Anti-Muslim activist Jon Ritzheimer announced Monday via a post on Facebook that he was selling his motorcycle “for obvious reasons” because he needed “every penny I can get to buy more guns, etc.”
Ritzheimer, who in May organized a “draw Muhammad” cartoon contest and anti-Muslim protest rally outside a Phoenix mosque, said he was selling his bike on Craigslist’s Phoenix site.
In his post on Facebook, Ritzheimer included a link to Craigslist and said he was selling his bike to “buy more guns, etc.”
Ritzheimer didn’t mention the anti-Muslim rally on his Craigslist post, saying simply that his “life has been turned upside down” and he could no longer afford the payments on the motorcycle. He said he wouldn’t “put the whole story” on Craigslist but said he needed “every penny I have to invest in protection for my family.”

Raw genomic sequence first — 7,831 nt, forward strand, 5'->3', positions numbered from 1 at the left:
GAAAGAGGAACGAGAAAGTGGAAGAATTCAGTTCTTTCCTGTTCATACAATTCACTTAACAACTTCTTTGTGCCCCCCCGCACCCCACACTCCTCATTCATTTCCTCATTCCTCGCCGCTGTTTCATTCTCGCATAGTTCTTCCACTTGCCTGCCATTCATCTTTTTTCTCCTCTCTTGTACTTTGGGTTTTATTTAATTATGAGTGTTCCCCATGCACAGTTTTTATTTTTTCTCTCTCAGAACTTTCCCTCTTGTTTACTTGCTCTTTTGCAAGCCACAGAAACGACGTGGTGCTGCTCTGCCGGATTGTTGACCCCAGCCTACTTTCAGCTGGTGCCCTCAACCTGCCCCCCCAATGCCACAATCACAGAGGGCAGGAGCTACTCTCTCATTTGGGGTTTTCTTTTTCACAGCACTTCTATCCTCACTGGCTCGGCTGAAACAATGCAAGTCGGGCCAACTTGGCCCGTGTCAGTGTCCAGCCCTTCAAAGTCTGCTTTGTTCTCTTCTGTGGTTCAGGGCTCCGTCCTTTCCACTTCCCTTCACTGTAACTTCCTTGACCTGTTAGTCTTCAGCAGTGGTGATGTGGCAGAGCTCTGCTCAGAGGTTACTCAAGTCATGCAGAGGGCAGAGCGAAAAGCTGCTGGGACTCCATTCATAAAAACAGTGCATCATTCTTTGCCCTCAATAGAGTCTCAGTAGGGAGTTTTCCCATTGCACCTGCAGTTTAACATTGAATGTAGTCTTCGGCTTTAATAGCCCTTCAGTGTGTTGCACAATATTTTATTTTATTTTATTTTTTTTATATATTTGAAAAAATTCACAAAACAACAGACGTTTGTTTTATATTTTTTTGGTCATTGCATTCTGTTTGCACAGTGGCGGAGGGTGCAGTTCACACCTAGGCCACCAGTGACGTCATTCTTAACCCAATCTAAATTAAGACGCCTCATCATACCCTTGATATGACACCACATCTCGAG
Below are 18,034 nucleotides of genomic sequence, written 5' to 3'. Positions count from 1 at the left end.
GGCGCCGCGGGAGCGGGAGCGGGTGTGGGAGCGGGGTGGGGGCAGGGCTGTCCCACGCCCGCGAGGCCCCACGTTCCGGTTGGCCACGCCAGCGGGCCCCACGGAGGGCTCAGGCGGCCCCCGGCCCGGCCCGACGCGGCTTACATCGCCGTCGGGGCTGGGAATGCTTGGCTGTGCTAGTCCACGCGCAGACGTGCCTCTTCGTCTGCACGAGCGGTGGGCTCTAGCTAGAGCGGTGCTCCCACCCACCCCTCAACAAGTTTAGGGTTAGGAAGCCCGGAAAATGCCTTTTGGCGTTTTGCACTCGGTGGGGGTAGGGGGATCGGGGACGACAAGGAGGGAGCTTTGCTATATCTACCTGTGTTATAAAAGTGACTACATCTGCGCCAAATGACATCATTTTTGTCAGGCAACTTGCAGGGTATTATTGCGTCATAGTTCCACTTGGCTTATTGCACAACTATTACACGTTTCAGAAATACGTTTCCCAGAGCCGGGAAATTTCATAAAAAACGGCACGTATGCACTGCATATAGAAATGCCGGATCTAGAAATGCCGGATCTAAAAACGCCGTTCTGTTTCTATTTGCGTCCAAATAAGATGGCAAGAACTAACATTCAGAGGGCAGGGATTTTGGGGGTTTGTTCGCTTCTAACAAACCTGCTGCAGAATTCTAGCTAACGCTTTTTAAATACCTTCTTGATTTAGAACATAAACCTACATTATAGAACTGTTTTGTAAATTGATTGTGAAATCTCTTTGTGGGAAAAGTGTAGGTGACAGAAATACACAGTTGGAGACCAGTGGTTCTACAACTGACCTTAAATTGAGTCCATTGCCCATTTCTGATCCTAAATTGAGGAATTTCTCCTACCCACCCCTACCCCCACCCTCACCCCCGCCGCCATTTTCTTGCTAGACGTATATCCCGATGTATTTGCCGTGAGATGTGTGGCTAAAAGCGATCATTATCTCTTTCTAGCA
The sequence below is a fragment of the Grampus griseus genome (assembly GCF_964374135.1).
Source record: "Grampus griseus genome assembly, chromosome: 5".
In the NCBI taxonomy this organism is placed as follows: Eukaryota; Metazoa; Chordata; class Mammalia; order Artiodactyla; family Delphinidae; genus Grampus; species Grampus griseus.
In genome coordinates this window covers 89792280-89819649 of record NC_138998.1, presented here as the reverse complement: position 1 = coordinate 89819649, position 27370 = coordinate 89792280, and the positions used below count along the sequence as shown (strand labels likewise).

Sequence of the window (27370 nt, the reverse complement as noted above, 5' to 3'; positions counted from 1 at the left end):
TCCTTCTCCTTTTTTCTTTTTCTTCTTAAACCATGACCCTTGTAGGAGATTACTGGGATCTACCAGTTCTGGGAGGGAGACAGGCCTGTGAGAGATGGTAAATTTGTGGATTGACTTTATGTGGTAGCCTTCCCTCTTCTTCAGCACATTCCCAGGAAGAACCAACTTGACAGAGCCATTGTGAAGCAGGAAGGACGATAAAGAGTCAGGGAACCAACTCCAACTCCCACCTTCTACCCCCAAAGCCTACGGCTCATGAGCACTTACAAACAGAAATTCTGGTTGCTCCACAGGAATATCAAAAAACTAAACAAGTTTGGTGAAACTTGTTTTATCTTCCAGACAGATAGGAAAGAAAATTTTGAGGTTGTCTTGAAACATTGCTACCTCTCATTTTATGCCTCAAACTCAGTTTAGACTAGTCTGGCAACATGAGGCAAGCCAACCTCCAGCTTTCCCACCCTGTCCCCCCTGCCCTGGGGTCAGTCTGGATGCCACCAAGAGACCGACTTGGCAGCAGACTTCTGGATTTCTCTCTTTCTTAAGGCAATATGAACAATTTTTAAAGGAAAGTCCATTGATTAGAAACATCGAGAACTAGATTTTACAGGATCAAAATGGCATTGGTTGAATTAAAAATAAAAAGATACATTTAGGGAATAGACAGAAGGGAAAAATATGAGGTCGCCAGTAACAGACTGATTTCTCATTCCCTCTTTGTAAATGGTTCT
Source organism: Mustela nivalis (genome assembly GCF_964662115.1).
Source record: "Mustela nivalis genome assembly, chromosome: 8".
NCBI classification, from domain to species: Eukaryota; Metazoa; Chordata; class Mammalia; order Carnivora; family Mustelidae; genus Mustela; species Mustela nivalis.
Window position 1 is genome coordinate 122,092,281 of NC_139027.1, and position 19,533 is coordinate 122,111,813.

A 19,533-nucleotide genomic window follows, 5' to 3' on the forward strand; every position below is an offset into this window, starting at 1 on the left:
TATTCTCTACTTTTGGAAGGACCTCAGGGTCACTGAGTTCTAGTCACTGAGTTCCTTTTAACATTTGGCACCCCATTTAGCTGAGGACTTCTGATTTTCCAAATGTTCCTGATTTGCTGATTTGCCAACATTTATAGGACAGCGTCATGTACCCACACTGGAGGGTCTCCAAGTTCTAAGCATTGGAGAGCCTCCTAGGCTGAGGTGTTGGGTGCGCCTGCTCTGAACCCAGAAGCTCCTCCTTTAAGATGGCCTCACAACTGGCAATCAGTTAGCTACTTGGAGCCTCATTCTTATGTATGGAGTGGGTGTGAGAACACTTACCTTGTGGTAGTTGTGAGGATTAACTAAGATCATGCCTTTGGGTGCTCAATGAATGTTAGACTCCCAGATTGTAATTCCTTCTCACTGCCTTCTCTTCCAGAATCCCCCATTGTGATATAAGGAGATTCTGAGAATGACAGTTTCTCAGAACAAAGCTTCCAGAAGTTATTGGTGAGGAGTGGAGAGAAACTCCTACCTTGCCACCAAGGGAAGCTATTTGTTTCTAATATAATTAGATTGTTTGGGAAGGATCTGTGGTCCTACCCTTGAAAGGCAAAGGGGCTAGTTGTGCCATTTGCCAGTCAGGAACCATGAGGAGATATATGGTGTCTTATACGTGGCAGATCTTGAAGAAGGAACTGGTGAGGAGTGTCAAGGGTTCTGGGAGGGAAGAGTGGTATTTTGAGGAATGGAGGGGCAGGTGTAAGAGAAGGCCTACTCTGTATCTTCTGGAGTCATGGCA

This is what Ritzheimer posted on Craigslist:
On Friday, Ritzheimer said on Facebook that he had been hacked and that a $10 million GoFundMe page which had appeared on his Facebook page last month was a fake.
The initial post revealing the GoFundMe campaign had been posted on May 31 with the goal of raising $10 million to “protect his family or run against” Sen. John McCain (R-AZ).
On June 1, another post revealed that the campaign had been suspended but a post on Ritzheimer’s Facebook page said the effort was “not totally dead in the water” because “according to [GoFundMe’s] terms this should not be shut down so let’s hope they free it up soon.”
By June 3, both posts were no longer visible on his page and Ritzheimer posted a video saying he’d been hacked.
After the May 29 rally, Ritzheimer said he and his family had been forced to go into hiding and take cover from the verbal attacks he’d received.
Ritzheimer’s rally was held in support of a similar cartoon contest that was hosted by outspoken anti-Muslim activist Pamela Geller. That event in early May in Garland, Texas was disrupted by two gunmen who attempted to attack it. The two men, alleged Islamic State sympathizers, were shot and killed by security outside of the event.